Debug.Print "Declaration: " & Component.CodeModule.Lines(FirstLine, 1), FirstLine
                Debug.Print "Closing Proc: " & Component.CodeModule.Lines(LastLine, 1), LastLine

                ' do not insert error handling if there is one already:
                For i = FirstLine To LastLine Step 1
                    If Component.CodeModule.Lines(i, 1) Like "*On Error*" Then
                        gotoErr = True
                        Exit For
                    End If
                Next i
                If Not gotoErr Then
                    StartLines.Add FirstLine
                    LastLines.Add LastLine
                    ProcNames.Add Name
                    ProcedureTypes.Add ProcedureType
                End If

                Index = FirstLine + ProcLinesCount + 1

            For i = LastLines.Count To 1 Step -1
                If Not (Component.CodeModule.Lines(StartLines.Item(i) + 1, 1) Like "*On Error GoTo *") Then
                    Component.CodeModule.InsertLines LastLines.Item(i), "ExitProc_:"
                    Component.CodeModule.InsertLines LastLines.Item(i) + 1, "    Exit " & ProcedureTypes.Item(i)
                    Component.CodeModule.InsertLines LastLines.Item(i) + 2, "ErrHandler_:"
                    Component.CodeModule.InsertLines LastLines.Item(i) + 3, "    Call LogError(Err, Me.Name, """ & ProcNames.Item(i) & """)"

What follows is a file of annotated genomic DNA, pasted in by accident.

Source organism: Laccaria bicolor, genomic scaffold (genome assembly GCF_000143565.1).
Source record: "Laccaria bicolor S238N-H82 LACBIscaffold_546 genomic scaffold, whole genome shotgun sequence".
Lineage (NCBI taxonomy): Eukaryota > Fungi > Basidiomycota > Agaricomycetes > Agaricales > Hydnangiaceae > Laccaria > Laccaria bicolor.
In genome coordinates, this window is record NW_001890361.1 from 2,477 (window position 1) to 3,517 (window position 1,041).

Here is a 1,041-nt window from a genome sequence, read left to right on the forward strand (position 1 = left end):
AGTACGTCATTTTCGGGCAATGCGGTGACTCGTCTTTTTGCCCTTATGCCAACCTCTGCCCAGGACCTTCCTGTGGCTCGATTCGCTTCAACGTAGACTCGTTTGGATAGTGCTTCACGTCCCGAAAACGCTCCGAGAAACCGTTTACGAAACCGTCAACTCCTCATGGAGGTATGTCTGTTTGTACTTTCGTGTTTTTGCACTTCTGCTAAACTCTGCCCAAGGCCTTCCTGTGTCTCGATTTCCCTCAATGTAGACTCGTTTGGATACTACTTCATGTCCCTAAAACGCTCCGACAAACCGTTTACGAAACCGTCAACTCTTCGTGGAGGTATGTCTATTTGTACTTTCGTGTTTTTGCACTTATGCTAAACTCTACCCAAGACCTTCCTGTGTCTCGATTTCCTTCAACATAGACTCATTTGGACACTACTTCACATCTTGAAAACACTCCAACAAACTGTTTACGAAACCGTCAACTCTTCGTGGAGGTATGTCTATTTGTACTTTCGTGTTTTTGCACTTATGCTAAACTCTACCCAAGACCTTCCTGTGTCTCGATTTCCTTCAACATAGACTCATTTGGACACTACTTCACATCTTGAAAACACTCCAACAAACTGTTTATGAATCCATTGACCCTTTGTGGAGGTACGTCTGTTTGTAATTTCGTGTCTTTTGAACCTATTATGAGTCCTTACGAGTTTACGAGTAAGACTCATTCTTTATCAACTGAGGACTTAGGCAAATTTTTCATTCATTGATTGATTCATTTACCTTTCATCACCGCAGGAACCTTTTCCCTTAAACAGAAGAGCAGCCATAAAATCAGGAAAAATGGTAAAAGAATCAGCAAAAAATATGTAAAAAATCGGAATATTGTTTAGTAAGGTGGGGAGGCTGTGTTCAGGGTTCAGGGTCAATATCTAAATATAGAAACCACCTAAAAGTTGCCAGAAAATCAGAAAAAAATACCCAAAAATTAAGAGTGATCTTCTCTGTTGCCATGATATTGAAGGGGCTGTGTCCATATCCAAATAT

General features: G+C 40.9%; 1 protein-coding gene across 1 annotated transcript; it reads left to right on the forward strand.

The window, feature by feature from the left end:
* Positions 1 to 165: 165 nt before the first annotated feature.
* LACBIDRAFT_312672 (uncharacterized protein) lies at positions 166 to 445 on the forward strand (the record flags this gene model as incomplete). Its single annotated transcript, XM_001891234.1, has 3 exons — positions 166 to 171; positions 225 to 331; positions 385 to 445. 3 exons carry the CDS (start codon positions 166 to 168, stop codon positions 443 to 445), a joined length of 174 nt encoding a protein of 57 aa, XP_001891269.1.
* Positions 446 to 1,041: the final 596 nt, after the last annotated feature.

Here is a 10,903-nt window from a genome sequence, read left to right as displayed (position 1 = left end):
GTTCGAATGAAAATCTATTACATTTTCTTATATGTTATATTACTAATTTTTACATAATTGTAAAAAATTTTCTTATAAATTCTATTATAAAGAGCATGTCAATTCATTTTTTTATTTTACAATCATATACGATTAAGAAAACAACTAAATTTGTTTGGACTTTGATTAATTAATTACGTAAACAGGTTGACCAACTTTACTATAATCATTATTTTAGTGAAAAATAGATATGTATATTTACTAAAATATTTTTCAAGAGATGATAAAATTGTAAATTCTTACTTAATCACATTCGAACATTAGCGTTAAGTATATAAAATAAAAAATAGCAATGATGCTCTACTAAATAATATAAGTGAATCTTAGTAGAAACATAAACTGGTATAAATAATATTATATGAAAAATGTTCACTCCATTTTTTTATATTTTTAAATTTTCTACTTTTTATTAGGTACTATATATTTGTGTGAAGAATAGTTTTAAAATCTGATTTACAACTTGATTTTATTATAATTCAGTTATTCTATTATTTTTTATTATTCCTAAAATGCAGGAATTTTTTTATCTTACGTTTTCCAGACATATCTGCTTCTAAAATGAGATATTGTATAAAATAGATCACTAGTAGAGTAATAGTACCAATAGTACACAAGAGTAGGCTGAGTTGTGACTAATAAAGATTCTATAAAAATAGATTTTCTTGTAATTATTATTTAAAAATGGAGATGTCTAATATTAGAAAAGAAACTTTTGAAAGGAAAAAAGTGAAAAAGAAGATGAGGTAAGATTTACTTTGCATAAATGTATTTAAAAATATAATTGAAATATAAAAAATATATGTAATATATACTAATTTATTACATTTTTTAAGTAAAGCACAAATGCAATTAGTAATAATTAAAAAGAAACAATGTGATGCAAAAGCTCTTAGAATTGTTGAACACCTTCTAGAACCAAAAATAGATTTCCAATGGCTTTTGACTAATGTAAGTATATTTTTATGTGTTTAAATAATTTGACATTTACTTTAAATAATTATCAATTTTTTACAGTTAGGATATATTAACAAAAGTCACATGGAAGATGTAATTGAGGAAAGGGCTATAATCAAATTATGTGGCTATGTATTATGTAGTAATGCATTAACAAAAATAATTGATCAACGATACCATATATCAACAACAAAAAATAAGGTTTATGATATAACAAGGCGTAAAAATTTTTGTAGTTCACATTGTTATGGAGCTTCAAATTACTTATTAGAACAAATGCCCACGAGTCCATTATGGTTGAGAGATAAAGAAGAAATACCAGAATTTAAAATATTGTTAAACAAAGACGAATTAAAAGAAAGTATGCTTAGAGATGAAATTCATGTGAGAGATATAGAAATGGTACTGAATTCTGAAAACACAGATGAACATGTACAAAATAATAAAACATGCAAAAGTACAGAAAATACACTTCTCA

Component.CodeModule.InsertLines LastLines.Item(i) + 4, "    Resume ExitProc_"
                    Component.CodeModule.InsertLines LastLines.Item(i) + 5, "    Resume ' use for debugging"

                    Component.CodeModule.InsertLines StartLines.Item(i) + 1, "    On Error GoTo ErrHandler_"
                End If
            Next i
        End With
End Sub

Put it in a module and call it from Immediate Window every time you add new function or sub to a form or module like this (Form1 is name of your form):

MyModule.InsertErrHandling "Form_Form1"

It will alter your ode in Form1 from this:

Private Function CloseIt()
    DoCmd.Close acForm, Me.Name
End Function

to this:

Private Function CloseIt()
    On Error GoTo ErrHandler_
        DoCmd.Close acForm, Me.Name
Exit Function
    Call LogError(Err, Me.Name, "CloseIt")
    Resume ExitProc_
    Resume ' use for debugging
End Function

Create now in a module a Sub which will display the error dialog and where you can add inserting the error to a text file or database:

Public Sub LogError(ByVal objError As ErrObject, moduleName As String, Optional procName As String = "")
    On Error GoTo ErrHandler_
    Dim sql As String
    MsgBox "Error " & Err.Number & " Module " & moduleName & Switch(procName <> "", " in " & procName) & vbCrLf & " (" & Err.Description & ") ", vbCritical
    Exit Sub
    MsgBox "Error in LogError procedure " & Err.Number & ", " & Err.Description
    Resume Exit_
    Resume ' use for debugging
End Sub

This code does not enter error handling if there is already "On Error" statement in a proc.

  • It would be great but sometimes it wouldn't work if we have On Error statements in our sub or function (overwrite added to beginning On Error GoTo ErrHandler_) so our error handling would be dead code.
    – Rafał B.
    Jun 29, 2021 at 9:20
  • Maybe changing every On Error GoTo 0 to On Error GoTo ErrHandler_ would do the job, just wondering.
    – Rafał B.
    Jun 29, 2021 at 9:30